In addition to the work on prioritized attention to mechanically relevant features of events, additional work with young infants suggests that mechanical relationships may be more salient than non-mechanical relationships. Here we are careful to distinguish between the highly related notions of conceptual salience and attention. Something X is prioritized over Y in visual attention if, all things being equal, X tends to spontaneously be attended to more frequently than Y. In our parlance, a representation of X is more conceptually salient than a representation of Y if the representation of X is more likely to be active in thought than the representation of Y. Attention is one way to generate conceptual salience since we are more likely to think about the things to which perceptually attend. However, conceptual salience can also apply whenever X and Y are not present and perceptible. For example, when considering a range of alternatives (e.g. places to eat) some might be more likely to come to mind than others even if none of the alternatives are within perceptual range and all the alternatives are plausible choices.

Returning to the topic of interest, there is independent evidence that infants treat contact mechanical relationships as more conceptually salient than non-mechanical relationships. So when 15–18 month old infants are asked to place two objects into a spatial relationship (with instructions using a spatial terms they do not understand), they first prefer to place the objects into a containment relationship. If no container is available, they then try to create a support relationship, and finally if neither containment nor support is possible, they prefer to place the two objects in contact [1921]. They do not, however, show a systematic preference to place the object off of, beside, behind, or in front of the other object however. So despite that nothing in the task itself incentivizes creating contact mechanical relationships between objects, infants nevertheless spontaneously do this. This may be taken as evidence that such relationships are more conceptually salient than their non-mechanical alternatives.

The relevance of language

Quite generally, language can be a useful “reflection” of how non-verbal knowledge is structured [22], and thus potentially provides a window into cognition about the physical world [23, 24]. In particular, regularities regarding language use and structure, including cross-linguistic regularities, may be revealing with regards to core elements of non-verbal cognition.

For example, many early emerging and foundational aspects of infant cognition (e.g. understanding the object vs. substance distinction; [25,26]), have close analogs in natural language syntax syntactic categories which regularly occur across languages (e.g. as in the mass/count distinction; [3]). Similarly, regularities in the frequency of use of number words across languages reflect basic aspects of number representation that are operational at an automatic level in adults as well as in pre-verbal infants [2].

The current paper examines the relationship between adpositional structure across languages and potentially “core” cognitive biases. More specifically if core cognition naturally prioritizes mechanically relevant object features in attention and makes mechanical object relationships conceptually salient (as defined above), then (1) adults should be more likely to ascribe the meaning of a novel preposition to a mechanical over a non-mechanical preposition since these meanings would be more salient and (2) words (and specifically adpositions) referring to mechanical relationships should more frequent and therefore systematically shorter across spoken languages.

This latter prediction follows from one prominent explanation for “Zipf’s law” [27] in natural language, whereby more frequently occurring words tend to be shorter. This law is robust across languages and syntactic categories [28], and has been posited to result from a trade-off between speakers’ and listeners’ effort [27,2931]. One version of this idea is that once a word becomes frequent enough, the word is easier for listeners to identify, thus allowing energy saving speakers to drop some of its phonological elements (for empirical evidence of this phenomenon of phonological reduction see also [32]). In diachronic change, this ultimately leads to a shortening of the word. Here we hypothesize that increased conceptual salience for mechanical object relationships will in turn lead to increased frequency of usage for terms referring to such relationships, thus making them shorter.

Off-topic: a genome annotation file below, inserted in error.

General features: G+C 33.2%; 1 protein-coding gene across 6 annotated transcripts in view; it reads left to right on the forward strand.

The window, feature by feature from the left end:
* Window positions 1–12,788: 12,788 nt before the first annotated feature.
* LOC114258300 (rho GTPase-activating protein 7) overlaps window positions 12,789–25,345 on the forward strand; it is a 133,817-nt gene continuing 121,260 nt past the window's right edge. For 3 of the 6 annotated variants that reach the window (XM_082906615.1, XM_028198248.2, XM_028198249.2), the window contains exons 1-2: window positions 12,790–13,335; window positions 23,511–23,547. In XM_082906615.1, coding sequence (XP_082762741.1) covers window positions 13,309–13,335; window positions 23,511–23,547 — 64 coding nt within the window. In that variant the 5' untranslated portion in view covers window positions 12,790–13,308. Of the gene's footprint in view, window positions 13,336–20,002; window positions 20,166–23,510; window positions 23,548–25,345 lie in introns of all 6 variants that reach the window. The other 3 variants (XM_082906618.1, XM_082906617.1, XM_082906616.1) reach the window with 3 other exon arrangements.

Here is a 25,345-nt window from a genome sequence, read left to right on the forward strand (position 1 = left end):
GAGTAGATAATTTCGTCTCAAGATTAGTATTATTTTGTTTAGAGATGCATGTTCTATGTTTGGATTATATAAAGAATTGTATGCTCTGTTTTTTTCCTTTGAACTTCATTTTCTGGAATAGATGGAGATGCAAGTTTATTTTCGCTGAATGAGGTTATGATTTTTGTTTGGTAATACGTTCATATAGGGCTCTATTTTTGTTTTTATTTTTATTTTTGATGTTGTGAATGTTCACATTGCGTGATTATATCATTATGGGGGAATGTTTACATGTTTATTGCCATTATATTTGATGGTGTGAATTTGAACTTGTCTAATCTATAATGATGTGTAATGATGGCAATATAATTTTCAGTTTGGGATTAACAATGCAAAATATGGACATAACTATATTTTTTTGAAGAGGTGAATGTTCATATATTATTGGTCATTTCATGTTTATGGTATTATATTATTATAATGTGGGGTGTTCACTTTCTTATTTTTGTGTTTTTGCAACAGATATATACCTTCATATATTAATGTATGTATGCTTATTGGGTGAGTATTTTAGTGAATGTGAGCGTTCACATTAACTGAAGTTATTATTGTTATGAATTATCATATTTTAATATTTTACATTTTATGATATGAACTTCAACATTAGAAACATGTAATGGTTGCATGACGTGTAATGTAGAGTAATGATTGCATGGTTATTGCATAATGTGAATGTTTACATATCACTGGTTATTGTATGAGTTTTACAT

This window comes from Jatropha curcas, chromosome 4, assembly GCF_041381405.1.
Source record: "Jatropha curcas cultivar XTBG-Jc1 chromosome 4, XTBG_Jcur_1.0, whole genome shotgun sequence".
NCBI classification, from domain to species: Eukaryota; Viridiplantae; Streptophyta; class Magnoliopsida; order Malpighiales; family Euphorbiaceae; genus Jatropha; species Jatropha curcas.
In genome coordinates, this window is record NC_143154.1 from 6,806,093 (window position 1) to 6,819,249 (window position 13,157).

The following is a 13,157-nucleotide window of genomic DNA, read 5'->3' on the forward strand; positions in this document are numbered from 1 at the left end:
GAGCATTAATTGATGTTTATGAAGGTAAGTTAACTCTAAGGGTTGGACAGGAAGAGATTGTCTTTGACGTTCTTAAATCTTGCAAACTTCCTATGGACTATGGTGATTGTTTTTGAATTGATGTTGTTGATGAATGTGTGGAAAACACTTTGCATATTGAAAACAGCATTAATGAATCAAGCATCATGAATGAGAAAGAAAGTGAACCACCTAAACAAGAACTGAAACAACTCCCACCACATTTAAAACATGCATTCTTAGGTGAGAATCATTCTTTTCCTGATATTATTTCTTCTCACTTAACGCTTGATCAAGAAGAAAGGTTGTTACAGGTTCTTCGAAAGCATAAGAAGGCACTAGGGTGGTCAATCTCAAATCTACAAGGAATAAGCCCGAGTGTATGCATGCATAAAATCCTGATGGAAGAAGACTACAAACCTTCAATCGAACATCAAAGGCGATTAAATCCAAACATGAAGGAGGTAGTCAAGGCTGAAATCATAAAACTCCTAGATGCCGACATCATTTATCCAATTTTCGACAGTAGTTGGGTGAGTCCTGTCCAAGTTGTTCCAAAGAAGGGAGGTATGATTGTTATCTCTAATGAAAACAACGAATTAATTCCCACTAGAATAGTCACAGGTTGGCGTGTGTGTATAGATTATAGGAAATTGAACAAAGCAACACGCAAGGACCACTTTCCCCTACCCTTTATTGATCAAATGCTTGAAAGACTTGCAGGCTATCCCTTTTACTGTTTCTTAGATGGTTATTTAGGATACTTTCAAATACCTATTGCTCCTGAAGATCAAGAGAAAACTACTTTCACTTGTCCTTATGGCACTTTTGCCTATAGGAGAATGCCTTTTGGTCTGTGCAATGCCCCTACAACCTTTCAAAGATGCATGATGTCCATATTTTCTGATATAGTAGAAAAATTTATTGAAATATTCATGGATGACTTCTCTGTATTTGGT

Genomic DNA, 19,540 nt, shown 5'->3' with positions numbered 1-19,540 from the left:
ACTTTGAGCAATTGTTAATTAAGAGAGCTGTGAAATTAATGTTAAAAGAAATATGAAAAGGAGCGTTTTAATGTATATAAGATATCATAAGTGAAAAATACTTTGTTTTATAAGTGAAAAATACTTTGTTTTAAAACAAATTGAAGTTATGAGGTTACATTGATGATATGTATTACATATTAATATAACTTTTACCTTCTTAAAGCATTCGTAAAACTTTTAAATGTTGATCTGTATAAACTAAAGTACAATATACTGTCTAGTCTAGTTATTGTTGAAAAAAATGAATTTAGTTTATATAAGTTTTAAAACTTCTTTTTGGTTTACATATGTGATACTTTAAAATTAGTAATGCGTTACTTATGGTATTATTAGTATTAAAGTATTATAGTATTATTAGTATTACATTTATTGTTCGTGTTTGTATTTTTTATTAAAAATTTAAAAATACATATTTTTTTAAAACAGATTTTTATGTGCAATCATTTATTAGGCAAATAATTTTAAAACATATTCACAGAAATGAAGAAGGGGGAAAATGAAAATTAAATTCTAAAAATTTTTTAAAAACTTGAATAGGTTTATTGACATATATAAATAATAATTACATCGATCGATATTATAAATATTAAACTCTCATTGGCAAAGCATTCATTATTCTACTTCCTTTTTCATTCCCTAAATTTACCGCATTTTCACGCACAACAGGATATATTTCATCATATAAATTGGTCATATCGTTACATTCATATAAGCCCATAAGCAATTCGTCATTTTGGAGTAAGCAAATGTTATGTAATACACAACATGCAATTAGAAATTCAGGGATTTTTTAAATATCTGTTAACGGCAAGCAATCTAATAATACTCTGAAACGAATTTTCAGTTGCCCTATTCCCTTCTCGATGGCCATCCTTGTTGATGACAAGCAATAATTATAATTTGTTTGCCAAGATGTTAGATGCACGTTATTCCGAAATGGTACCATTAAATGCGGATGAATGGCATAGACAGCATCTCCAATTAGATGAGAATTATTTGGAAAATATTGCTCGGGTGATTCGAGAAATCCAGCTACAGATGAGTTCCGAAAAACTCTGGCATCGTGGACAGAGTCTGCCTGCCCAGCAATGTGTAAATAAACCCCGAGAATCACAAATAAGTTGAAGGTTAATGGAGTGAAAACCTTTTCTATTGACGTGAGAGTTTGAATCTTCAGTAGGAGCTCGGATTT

While this connection between core cognition and word length has never been tested directly to our knowledge, the existing literature on (mostly English) prepositions is suggestive that biases generated by non-linguistic core cognition could serve to influence prepositional structure in the manner hypothesized here (we focus in this paper on prepositions and ad-positions because (1) these have received a large amount of attention in the linguistics literature and (2) because the majority of the data we received regarded adpositions. In principle however these considerations could apply to other syntactic categories).

First, it is commonly assumed that prepositions denote relationships that are represented by non-verbal aspects of cognition (e.g. [33]). Thus systematic differences in how certain object relationships are represented non-verbally could very well influence how those relationships are likely to be expressed verbally.

Secondly and more specifically, research investigating the psychological representation of preposition meaning has shown that the (perhaps tacit) grasp of mechanical relationships between objects (referred to as “functional relationships” in this literature) influences preposition use [3436]. Thus for example, when a ball is located at the same level as the rim of the opening of a vertically oriented container, participants are more likely to say that the ball is “in” the container when the ball is in a mechanical relationship to the container (e.g. if the ball is supported by other balls which are in the container) than if the ball is not in a mechanical relationship with the container (e.g. if the ball is supported by a string from above) (see [36, 37]. Such findings suggest that, at least for certain prepositions such as “in” and “on” [36] patterns of meaning and usage are influenced by information about mechanics.